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DanceFest 2018: When Dance Becomes Emotion

April 12, 2018

Robert Frost said, "Poetry is when an emotion has found its thought and the thought has found words." The same can be said of dance. When an emotion has found its expression and the expression has found its music, it is dance. This definition of dance was on display at the Phoenix Art Museum for DanceFest 2018, showing spectators the raw emotion of pure, uncensored joy.

 

In addition to the main stage in Cummings Great Hall, an interactive Tiny Dance Experience invited the audience to impromptu dance on a small stage. By venturing inside the belly of Arizona's largest museum, one witnessed pop-up performances in which dancers incorporated their expressions with art exhibits to demonstrate to viewers that art, in its many forms, can transcend all limits. Each piece of dance at DanceFest contributed to the overall demonstration of the emotional spectrum. I selected a few that lingered with me even after the sun rose the next morning.

 

On the main stage, two GCU students danced to "Sans Toi," a song of a lover leaving. Both male and female dancer appeared to have excellent command of footwork and arm movements. But more curious were their faces. In the final moments of the song, the female kneeled and begged for his love. He turned from her, rejecting her. Her face reflected deep anguish. His face portrayed finality; he was done with her. The song ended. Both dancers' faces changed into what I can only describe as joy. A smile transformed his face and he walked back to offer his hand to her. She stood, also with a wide smile, and they bowed together. I was left with chills by how dance acted as a conduit for two individuals to show love and rejection to the audience.

 

Central High School and their piece "The Springtime of Life" entered the main stage next. What struck me throughout this dance was that each dancer smiled. Not the plastered smile that one sometimes notes on professional dancers' faces, but rather an uncensored happiness. The Central dancers were here to have fun and to make sure the audience had fun also. Not always in sync with their moves, they didn't seem to mind, sometimes hiding a laugh because of bumping into one another. American Ballet Theatre Principal Dancer, David Hallberg, wrote in his memoir A Body of Work: "Steps are not art. Technique is not art. What you do with them becomes art." More dance should be light and refreshing like Central High School's performance. Knowing the dancers on stage are having fun is infectious for the audience and, as an observer, uplifted my spirits.

Dancers from Arizona Conservatory for the Arts and Academics perform "If I Should Have a Daughter"

 

Arizona Conservatory for the Arts and Academics, or ACAA, danced to the spoken word of "If I Should Have a Daughter," a slam poem by Sarah Kay. Five girls acted out the words in sharp synchronicity. The emotions of determination, fear, love, naivety, friendship—everything of what it means to be female—were reflected on their faces. Each of the five girls brought her own attitude to the stage and used it to her advantage, which is why this piece worked so well. After ACAA's performance, I hungered for more. I felt envious of the dancers with the artistic command to show with their face and their bodies what it means to be female—both a girl and a woman.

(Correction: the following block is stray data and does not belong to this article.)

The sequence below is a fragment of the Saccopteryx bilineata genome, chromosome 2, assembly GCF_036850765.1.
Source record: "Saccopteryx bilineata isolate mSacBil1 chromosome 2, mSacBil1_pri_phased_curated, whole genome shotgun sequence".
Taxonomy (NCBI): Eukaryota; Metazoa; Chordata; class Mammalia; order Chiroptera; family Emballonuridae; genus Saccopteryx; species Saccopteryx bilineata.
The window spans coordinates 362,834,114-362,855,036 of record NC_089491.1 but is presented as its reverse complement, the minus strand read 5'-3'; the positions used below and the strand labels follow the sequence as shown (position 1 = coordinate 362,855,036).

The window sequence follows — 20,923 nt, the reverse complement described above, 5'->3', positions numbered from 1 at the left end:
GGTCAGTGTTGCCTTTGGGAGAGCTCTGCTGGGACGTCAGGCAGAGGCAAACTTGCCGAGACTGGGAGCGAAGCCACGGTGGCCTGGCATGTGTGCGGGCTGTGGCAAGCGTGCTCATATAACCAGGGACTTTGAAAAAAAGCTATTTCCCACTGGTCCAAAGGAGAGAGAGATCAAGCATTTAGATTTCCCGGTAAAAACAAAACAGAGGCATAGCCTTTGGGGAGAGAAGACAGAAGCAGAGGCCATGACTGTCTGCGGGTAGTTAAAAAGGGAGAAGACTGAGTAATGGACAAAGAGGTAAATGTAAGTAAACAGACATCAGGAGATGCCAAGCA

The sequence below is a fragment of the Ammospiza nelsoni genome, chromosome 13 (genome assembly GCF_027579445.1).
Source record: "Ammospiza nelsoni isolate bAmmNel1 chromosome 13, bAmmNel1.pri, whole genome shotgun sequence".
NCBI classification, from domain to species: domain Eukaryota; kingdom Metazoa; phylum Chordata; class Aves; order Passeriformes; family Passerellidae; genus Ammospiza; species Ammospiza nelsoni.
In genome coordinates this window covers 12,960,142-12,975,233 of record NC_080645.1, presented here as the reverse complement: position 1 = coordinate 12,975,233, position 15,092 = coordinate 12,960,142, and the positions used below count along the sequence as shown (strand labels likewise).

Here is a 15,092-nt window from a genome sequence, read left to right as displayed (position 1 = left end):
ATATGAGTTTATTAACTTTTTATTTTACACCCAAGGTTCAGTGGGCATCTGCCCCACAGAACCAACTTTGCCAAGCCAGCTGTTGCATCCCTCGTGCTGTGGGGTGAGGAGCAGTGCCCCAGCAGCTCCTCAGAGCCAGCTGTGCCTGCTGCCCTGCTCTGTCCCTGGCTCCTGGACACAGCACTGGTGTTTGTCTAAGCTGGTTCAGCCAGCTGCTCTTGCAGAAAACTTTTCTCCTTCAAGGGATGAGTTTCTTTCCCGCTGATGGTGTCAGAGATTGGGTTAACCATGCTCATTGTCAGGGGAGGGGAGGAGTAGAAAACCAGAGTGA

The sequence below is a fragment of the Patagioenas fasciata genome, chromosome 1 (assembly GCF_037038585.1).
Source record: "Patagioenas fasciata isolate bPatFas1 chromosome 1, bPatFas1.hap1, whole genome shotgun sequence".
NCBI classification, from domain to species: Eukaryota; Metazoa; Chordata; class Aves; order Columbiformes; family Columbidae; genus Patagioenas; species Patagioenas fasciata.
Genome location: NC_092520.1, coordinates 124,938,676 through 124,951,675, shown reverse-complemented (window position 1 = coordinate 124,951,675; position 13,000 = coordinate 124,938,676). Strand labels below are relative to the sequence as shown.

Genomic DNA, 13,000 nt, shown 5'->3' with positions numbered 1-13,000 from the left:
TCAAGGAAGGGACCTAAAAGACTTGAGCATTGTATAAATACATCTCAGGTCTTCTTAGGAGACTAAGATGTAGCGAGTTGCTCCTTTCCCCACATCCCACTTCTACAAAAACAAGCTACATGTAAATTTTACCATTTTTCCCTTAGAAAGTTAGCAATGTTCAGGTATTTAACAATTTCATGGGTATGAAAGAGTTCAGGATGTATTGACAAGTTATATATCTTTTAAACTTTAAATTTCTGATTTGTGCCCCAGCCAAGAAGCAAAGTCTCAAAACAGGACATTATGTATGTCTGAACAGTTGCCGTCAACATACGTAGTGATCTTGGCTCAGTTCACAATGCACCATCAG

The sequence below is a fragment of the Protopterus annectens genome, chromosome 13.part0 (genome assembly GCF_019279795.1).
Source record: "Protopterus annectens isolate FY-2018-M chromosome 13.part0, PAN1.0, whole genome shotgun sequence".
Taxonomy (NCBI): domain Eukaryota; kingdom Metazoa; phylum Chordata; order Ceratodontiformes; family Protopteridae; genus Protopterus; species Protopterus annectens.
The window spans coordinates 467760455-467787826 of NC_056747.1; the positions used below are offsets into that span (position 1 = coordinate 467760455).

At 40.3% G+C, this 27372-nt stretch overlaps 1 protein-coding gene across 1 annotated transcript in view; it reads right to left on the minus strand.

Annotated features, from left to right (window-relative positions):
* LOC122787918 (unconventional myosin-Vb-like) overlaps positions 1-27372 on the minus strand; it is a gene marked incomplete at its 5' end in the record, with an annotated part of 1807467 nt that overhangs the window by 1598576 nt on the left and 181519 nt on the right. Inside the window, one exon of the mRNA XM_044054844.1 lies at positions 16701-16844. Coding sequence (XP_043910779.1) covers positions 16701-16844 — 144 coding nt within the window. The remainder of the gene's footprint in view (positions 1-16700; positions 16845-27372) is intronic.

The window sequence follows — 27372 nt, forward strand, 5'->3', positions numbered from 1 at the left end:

The Metropolitan Arts Institute performed a pop-up on the third floor of the Katz Wing in front of the paintings Portrait of Anne Cynthia Petit Vil (The World Stage: Haiti) and Marechal Floriano Peixoto (The World Stage: Brazil Series) by Kehinde Wiley. The dancers brought a two-dimensional canvas to life by imitating the powerful stances, with eyes that didn't look away. Each movement of arm or leg or torso was purposeful and strong, like the subjects of the paintings. Despite the young age of the dancers, they possessed a charisma and depth not often seen, even in mature dancers.

                        Metropolitan Arts Institute 

 

Part of watching dance for me is to watch the dancer after the music ends. To see their transformation. The Metropolitan Arts Institute dancers went from stoically strong to smiling, twirling, energetic teens once the music ended and applause erupted. Ignited by their passion for dance, these dancers glowed in the post-performance rush.

 

DanceFest 2018 inspired. The performers stoked the fires of more than one member of the audience, including myself. The dancers of DanceFest reminded me that art is not about perfect technique—whatever form the art takes—nor is it about how much one prepares. Art is about feeling, and sharing those emotions with the audience.

 

 

Heather Lynn Horvat earned her MFA from Mountainview and is working on her first novel about a ballerina. Dance excites her. Artistic emotions feed her soul.  Heather's work has appeared in The Blue Guitar Magazine, Sunlight Press, and Every Day Fiction. She regularly writes short stories and features for a local magazine.

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